The diagram below identifies factors that result in a value-action gap.

The Information Deficit Theory

One explanation for the disjunct between values and consumer choice is a lack of information. Consequently, providing more information should bridge this gap (9). Information produces knowledge, which then forms attitudes that lead to consistent behaviour (10). Filling the value-action gap with information results in behavioural change. The theory is illustrated by the graphic below.

Unfortunately for supporters of the information-deficit theory, it remains unproven that mere information promotes changes in behaviour, as the same information can be understood in different ways—sometimes even in the opposite way expected (11). Thus other factors are assumed to exist besides a lack of information that result in a value-action gap. The concept of “bounded rationality” posits that individual decisions are limited by psychological and environmental constraints and that day-to-day responsibilities constrain actions (12).

The graph below shows two learning curves and illustrates that, even though a person may acquire new information, it takes time for it to “sink in.” In the meantime, value action gaps are common during the period represented by the trough in the graph.

The Value-Action Gap and Behavioral Economics

Behavioral economics studies the impact of psychological, cognitive, emotional, cultural and social factors on an individual’s economic decisions. Like the theory of reasoned action cited above, economic theory traditionally assumed that economic decisions were logical and resulted in efficient markets. However, it has become obvious that markets are not completely rational. This is due to:

  • Heuristics. People make nearly all of their decisions using “rules of thumb.”(13)

  • Framing. People use mental filters such as stereotypes and anecdotes tounderstand and respond to events.

  • Market inefficiencies resulting from non-rational decision making.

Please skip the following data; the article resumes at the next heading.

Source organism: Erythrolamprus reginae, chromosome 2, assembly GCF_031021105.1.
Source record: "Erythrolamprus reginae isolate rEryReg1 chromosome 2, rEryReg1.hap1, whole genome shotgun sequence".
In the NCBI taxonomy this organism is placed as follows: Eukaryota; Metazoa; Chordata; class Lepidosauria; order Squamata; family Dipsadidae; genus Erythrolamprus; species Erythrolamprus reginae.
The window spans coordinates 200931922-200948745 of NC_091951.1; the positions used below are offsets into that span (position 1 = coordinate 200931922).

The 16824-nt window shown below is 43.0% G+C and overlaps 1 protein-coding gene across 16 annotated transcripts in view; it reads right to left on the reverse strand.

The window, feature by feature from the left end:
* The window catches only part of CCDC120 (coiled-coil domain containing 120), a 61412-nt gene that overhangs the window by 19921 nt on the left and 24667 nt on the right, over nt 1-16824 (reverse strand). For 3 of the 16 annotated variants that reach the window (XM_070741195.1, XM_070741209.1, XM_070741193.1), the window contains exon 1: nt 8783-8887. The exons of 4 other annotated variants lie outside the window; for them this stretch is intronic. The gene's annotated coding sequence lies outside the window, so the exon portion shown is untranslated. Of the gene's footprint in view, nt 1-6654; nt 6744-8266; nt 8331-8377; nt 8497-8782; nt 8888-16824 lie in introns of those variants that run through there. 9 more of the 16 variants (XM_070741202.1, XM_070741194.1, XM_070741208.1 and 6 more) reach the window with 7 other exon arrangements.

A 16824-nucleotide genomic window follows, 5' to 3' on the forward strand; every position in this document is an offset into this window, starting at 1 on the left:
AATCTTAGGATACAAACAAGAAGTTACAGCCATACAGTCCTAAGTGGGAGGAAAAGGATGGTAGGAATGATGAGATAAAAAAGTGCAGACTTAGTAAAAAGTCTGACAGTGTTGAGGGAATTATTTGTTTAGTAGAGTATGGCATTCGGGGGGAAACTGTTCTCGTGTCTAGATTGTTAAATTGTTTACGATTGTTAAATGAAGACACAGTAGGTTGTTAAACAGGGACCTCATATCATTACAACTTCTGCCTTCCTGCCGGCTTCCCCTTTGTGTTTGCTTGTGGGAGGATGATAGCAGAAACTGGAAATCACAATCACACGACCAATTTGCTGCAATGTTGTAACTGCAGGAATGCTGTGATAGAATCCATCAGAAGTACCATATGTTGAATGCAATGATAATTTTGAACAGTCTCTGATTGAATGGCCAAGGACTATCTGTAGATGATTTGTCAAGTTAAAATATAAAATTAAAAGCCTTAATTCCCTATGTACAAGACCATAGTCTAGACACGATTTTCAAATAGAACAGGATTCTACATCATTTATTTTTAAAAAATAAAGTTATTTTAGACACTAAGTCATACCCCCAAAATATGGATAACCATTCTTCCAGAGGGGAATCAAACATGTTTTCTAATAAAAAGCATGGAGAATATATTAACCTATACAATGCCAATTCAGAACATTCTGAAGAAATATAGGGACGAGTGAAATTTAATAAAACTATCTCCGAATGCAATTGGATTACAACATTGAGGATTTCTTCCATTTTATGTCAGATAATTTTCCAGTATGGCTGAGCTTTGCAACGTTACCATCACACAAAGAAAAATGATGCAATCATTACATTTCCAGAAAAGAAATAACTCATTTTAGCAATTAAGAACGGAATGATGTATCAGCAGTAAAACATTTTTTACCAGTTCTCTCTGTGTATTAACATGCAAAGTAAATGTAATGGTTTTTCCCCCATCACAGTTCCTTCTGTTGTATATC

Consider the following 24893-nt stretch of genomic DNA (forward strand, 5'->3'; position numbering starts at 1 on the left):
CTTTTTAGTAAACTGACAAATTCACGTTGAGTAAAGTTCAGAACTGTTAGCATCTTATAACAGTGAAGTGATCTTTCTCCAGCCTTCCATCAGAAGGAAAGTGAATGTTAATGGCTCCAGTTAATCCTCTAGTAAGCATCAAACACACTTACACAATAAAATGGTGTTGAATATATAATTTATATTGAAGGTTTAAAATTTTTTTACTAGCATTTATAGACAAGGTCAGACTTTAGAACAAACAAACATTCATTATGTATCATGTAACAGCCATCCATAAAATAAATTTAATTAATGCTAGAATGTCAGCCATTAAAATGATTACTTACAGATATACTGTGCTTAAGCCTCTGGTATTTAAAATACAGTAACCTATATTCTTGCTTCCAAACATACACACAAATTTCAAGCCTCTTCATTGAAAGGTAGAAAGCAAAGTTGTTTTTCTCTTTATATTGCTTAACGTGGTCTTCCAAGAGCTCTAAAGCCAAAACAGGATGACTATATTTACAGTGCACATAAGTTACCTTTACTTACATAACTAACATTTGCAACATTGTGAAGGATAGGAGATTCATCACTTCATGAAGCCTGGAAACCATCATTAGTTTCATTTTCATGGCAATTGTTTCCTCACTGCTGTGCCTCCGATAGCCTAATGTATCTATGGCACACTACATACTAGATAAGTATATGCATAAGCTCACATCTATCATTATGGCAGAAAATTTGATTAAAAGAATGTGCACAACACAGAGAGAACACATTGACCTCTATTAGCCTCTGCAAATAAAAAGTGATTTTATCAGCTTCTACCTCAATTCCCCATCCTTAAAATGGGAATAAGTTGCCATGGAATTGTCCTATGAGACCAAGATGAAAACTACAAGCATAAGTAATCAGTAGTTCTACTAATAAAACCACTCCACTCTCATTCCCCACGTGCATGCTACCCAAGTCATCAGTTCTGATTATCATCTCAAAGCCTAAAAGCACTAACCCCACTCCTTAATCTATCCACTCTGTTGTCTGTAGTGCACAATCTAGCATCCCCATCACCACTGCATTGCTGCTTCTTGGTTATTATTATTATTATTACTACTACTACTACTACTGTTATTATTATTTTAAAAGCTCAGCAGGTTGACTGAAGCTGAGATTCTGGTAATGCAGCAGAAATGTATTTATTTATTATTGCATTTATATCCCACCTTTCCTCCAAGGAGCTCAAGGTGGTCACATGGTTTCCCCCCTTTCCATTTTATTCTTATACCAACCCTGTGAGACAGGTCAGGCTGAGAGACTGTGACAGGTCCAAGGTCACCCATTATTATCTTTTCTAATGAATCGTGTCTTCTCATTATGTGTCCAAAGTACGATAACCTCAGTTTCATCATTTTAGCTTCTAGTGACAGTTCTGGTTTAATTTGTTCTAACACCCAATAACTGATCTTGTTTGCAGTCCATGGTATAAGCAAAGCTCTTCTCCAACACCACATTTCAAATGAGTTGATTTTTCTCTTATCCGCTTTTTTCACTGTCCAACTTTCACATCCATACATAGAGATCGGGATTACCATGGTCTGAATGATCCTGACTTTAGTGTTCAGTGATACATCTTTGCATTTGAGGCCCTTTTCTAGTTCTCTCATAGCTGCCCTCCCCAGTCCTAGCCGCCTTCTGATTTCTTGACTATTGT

Daniel Kahneman (2002), Robert J. Shiller (2013), and Richard Thaler (2017) all received Nobel Prizes in Economic Sciences for their work in this field which established that people’s non-rational decisions are uncertain and defy economic theory. They exhibit value- action gaps.

Behavioral finance is a subset of behavioural economics It explains why market participants make irrational and erroneous decisions that create market inefficiencies. Decisions reflect under- or over-reactions to information which, in extreme cases, lead to market bubbles or crashes. These poor decisions have been associated with overconfidence, over-optimism, herd behaviour and lack of attention to information. Other examples of investor value-action gap behaviour include unwillingness to take profits or cut losses.

AI in Behavioral Finance

Increasingly, trading decisions are made either by human beings with the assistance of AI or wholly by AI. A ground-breaking study concluded that AI reduced the impact of bounded rational decision making. AI also decreased market information asymmetry, improved decision making and increased market rationality (14). The use of AI for online trading and decision making has impacted economic theories, including those relating to counterfactual thinking, game theory, portfolio optimization, and rational expectations.